Before proposing a new event – a sports event, a convention or an arts-related happening – municipalities and the task forces and organizations responsible for cohosting those events are tasked with accurately quantifying the economic benefits that will be generated from visiting and local attendees. Planners often turn to economic benefit calculators on which to build destination marketing events and predict the economic value of meetings, conventions, and trade shows.
Indiana University—Purdue University Columbus (IUPUC) is now offering a new option to calculate benefits. The new method, developed by Ryan Brewer, assistant professor of finance at IUPUC, and Kayla Freeman, a doctoral student in finance in Indiana University’s Kelley School of Business, was requested by the Columbus Area Visitors Center at it evaluates options for sports tourism in the metropolitan area. The new tool has determined that sports tourism programs in the city had an economic impact of about $9.2 million in 2012, $9.8 million in 2013 and $10.9 million in fiscal year 2014, according to local news source The Republic. The findings were published in the Indiana Business Review.
“They’re getting a fantastic return,” Brewer told The Republic, noting that the city utilizes facilities originally built for use by residents.
“That’s the beauty of sports tourism in a community like ours — utilizing public and municipal facilities to bring outside dollars into the community that participants can use and enjoy. That’s really the benefit of the community hosting events,” said Karen Niverson, executive director of the Columbus Area Visitors Center.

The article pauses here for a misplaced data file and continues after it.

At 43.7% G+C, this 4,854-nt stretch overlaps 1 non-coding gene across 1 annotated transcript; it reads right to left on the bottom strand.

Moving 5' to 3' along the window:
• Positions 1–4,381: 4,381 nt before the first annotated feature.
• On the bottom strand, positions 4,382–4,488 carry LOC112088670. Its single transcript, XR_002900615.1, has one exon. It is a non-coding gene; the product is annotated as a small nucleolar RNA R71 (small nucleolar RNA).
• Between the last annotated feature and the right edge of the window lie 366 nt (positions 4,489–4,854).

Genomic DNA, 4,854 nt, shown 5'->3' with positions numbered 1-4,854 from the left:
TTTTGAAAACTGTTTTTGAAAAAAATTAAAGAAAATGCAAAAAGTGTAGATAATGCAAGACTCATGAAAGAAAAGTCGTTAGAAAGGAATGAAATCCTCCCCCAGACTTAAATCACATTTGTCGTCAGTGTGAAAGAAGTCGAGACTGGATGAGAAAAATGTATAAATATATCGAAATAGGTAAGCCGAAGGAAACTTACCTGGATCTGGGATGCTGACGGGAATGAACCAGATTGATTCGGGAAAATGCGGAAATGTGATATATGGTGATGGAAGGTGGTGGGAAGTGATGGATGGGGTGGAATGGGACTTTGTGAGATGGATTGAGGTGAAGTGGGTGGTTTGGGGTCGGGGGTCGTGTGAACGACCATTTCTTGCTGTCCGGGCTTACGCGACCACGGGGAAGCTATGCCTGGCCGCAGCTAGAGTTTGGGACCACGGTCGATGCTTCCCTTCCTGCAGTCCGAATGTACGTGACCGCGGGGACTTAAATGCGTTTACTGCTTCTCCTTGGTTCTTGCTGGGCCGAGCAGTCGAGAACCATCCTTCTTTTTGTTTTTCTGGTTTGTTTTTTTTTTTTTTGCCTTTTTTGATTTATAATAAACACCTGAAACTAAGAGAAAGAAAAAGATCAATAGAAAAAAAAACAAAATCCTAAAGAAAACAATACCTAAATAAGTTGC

Columbus hosts a variety of sports tournaments each year, including soccer, golf, softball and baseball. In years past, Columbus has hosted 80 or more tournaments. The Columbus Area Visitors Center, however, felt it lacked an accurate tool for calculating economic impact. According to Brewer, traditional methods for calculating returns on a sporting event were labor intensive and involve event-specific surveying, which can be time consuming and expensive, particularly for a small community. Brewer and Freeman used prior surveys of comparable-size cities with similar sporting events that have outlined expenditures by type to determine average spending per visitor and found a way to use historical data to estimate the number of tourists expected, particularly nonlocal tourists.
“Adjustments for cost-of-living differences between communities also is factored into the nine-step process,” wrote The Republic’s Kirk Johannesen. “What results is the economic cash flow — an estimation of the net infusion of money into a local economy as a result of the initial direct spending of tourists over a specified time period.”
The result, according to the Columbus Area Visitors Center and the tool’s developers, is an accurate way to create a picture of economic return for a city. According to Brewer, testing of the tool has found it to be within 10 to 15 percentage points of traditional surveys.
The new tool joins others already in popular use by the sports event planning industry. The Destination Marketing Association International (DMAI) currently offers an Event Impact Calculator that is considered by some to be the official industry standard for measuring the economic value of an event and calculating its return on investment to local taxes. In addition, the National Association of Sports Commissions (NASC) also offers an economic impact tool that is specifically geared toward how sports events contribute to the local economies of their host cities.